- NEW poll shows three in five patients support striking health workers and majority of parents support teachers taking strike action
- TUC says polling shows patients and parents see right through government’s “divide and rule tactics”
Patients with health conditions overwhelmingly support key workers in the NHS going on strike to defend their pay and living standards, according to new polling published by the TUC today (Thursday).
The polling – conducted by YouGov for the TUC – shows that more than three in five (61%) of those diagnosed with a health condition support workers taking strike action in the NHS.
Nurses, paramedics, ambulance staff, and physiotherapists are all striking for a decent pay rise – with more strikes on the table as government continues to refuse to meaningfully negotiate with unions on pay.
The polling also shows that the majority of parents (53%) support teachers striking.
Teachers are set to strike in England and Wales for a decent pay rise, after NEU members overwhelmingly voted for strike action.
Decade of pay loss
The TUC says the large-scale support for striking workers amongst patients and parents shows that they “see right through the government’s divide-and-rule tactics”.
The union body adds that the support also shows they recognise that the key workers who got Britain through the pandemic are “owed a decent pay rise”.
Key workers in the public sector have faced more than a decade of collapsing earnings, as successive Conservative-led governments have held down their pay year on year.
- Nurses have lost £42,000 in real earnings since 2008 – the equivalent of £3,000 a year.
- Midwives have lost £56,000 – the equivalent of £4,000 a year.
- Paramedics have lost £56,000 – the equivalent of £4,000 a year.
In the education sector, teachers and school leaders have lost around a quarter of their pay since 2010 according to separate analysis by the NEU, NASUWT and NAHT.
Striking workers forced to take action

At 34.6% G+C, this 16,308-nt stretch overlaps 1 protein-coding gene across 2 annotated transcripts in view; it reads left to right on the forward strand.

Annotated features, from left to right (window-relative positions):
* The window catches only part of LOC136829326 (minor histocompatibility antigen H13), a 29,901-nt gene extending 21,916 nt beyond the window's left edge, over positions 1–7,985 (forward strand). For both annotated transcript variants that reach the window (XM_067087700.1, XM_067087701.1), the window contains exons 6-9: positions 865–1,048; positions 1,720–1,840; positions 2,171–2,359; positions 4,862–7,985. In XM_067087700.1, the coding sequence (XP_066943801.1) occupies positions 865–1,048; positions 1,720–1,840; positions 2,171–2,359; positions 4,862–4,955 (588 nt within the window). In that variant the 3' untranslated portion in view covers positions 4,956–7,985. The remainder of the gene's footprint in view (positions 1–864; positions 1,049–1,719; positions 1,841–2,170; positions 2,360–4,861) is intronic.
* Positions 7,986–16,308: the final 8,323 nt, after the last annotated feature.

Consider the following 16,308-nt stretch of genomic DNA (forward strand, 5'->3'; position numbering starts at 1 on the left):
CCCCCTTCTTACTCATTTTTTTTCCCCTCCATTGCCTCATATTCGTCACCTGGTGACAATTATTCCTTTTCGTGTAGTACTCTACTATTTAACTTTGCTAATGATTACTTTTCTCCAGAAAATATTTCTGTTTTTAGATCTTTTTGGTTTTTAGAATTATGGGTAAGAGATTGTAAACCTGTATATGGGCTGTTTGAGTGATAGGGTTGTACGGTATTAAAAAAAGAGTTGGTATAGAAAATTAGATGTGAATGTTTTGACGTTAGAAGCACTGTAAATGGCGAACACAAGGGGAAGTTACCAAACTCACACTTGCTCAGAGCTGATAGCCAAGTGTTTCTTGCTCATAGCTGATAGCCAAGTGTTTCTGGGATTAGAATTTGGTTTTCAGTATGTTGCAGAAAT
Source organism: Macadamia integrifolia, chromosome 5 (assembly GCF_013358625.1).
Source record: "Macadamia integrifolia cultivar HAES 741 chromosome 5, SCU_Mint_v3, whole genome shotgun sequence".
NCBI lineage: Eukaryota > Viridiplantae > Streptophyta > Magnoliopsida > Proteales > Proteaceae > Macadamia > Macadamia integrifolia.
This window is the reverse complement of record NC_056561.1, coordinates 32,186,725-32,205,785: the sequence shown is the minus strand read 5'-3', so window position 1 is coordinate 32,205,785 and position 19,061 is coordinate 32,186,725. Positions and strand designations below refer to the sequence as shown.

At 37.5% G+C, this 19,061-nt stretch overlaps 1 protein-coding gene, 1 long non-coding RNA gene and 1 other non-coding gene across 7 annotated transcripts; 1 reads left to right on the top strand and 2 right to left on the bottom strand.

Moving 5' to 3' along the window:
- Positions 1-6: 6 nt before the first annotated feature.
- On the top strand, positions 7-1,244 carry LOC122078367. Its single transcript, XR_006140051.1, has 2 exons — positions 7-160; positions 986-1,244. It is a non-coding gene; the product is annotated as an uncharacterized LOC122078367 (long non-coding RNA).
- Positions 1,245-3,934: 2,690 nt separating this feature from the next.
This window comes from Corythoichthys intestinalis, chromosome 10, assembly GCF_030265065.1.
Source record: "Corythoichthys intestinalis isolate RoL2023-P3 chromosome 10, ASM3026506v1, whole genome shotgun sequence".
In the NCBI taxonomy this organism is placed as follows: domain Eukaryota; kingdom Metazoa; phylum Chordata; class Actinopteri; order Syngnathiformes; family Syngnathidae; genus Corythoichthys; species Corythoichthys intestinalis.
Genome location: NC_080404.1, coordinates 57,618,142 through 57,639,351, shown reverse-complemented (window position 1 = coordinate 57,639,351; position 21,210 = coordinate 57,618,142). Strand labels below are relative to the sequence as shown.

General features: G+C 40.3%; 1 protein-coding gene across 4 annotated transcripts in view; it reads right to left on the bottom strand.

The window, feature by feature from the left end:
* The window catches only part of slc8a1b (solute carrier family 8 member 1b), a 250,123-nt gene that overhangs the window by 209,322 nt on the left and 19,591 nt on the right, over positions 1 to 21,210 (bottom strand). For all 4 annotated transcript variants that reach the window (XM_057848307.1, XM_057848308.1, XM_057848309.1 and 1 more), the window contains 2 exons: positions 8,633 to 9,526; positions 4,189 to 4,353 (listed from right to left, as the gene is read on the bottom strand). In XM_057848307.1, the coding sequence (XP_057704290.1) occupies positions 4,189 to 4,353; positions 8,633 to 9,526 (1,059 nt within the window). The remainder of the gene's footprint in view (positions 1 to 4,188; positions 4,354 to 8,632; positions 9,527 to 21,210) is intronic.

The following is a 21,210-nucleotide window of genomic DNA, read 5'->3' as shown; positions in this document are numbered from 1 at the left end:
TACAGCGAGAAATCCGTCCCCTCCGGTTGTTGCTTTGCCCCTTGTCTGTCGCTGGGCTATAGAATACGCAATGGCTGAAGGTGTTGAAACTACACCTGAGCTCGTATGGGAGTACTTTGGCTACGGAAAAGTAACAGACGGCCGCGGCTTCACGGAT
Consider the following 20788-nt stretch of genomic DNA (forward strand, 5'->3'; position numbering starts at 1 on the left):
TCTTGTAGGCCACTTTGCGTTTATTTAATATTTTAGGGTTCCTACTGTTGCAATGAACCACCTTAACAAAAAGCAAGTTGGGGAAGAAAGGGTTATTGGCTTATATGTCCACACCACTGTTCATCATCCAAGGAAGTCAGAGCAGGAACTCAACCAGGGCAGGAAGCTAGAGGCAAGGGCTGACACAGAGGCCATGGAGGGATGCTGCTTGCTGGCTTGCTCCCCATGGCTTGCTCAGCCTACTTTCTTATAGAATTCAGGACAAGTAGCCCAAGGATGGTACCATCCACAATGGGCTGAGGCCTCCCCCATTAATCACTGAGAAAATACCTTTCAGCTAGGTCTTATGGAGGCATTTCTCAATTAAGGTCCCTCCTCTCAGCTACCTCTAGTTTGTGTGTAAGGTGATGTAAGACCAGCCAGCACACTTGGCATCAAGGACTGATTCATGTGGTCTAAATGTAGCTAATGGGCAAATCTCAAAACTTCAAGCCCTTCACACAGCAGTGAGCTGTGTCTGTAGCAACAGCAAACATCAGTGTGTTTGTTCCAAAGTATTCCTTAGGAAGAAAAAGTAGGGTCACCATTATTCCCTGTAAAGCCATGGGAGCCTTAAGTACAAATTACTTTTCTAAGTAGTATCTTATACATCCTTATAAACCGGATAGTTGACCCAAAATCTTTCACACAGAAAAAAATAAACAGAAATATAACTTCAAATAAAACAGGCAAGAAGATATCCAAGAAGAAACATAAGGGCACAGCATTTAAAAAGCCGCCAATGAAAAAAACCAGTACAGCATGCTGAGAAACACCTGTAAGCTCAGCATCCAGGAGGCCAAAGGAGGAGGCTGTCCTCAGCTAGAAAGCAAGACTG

The TUC warns that striking workers have been ”left with no choice” and “forced to take action” after more than a decade of pay cuts.
The Conservatives’ decision to hold down public sector pay has left workers “hugely exposed to the cost of living crisis” and deepened the staffing crisis in the NHS, education and other public services.
TUC polling published in October revealed that one in three public sector workers are actively considering quitting or have already taken steps to do so.
The latest NHS data shows that NHS England is operating short of almost 130,000 staff due to unfilled vacancies. This represents a vacancy rate of 9.7%.
In the education sector, one in eight newly qualified teachers (NQTs) leave the profession after one year in the job, with almost one-third of NQTs (31%) leaving within their first five years.
TUC General Secretary Paul Nowak said: “Key workers in the public sector helped get the country through the pandemic.
“But many are now being forced to take action to defend their living standards as ministers continue to refuse meaningful talks with unions on public sector pay.
“This polling shows that patients and parents see right through the divide and rule tactics of this Conservative government.
“These are people that really rely on our public services – they know all too well the damage done by year on year pay cuts.
“They are fed up with ministers stonewalling negotiations – and they think that workers across the public sector are owed a decent pay rise.
“After years of brutal pay cuts, nurses, teachers and millions of other public servants have seen their living standards decimated – and are set to face more pay misery.
“And as well as holding down public sector worker pay – the government is now attacking their fundamental right to strike.
“It is little wonder morale is through the floor and many key workers are considering leaving their jobs for good.
“It’s time this Conservative government listened to patients, parents and the rest of the British public.
“Ministers must give workers across the public sector the pay rise they deserve and stop their damaging attacks on the right to strike.”